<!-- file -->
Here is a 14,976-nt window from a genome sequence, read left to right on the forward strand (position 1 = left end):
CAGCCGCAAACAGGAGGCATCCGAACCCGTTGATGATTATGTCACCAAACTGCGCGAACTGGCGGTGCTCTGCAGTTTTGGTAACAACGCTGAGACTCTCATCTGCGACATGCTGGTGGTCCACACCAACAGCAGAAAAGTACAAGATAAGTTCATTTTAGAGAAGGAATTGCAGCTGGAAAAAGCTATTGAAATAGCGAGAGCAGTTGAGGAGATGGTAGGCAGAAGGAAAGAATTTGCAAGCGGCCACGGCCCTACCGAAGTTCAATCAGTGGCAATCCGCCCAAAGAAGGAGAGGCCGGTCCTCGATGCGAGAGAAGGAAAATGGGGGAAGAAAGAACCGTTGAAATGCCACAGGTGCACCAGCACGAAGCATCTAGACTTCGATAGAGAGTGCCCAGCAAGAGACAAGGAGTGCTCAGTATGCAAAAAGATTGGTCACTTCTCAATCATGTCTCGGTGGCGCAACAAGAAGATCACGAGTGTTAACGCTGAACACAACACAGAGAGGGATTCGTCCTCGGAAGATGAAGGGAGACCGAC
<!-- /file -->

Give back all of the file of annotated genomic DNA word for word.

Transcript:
Here is a 14,976-nt window from a genome sequence, read left to right on the forward strand (position 1 = left end):
CAGCCGCAAACAGGAGGCATCCGAACCCGTTGATGATTATGTCACCAAACTGCGCGAACTGGCGGTGCTCTGCAGTTTTGGTAACAACGCTGAGACTCTCATCTGCGACATGCTGGTGGTCCACACCAACAGCAGAAAAGTACAAGATAAGTTCATTTTAGAGAAGGAATTGCAGCTGGAAAAAGCTATTGAAATAGCGAGAGCAGTTGAGGAGATGGTAGGCAGAAGGAAAGAATTTGCAAGCGGCCACGGCCCTACCGAAGTTCAATCAGTGGCAATCCGCCCAAAGAAGGAGAGGCCGGTCCTCGATGCGAGAGAAGGAAAATGGGGGAAGAAAGAACCGTTGAAATGCCACAGGTGCACCAGCACGAAGCATCTAGACTTCGATAGAGAGTGCCCAGCAAGAGACAAGGAGTGCTCAGTATGCAAAAAGATTGGTCACTTCTCAATCATGTCTCGGTGGCGCAACAAGAAGATCACGAGTGTTAACGCTGAACACAACACAGAGAGGGATTCGTCCTCGGAAGATGAAGGGAGACCGAC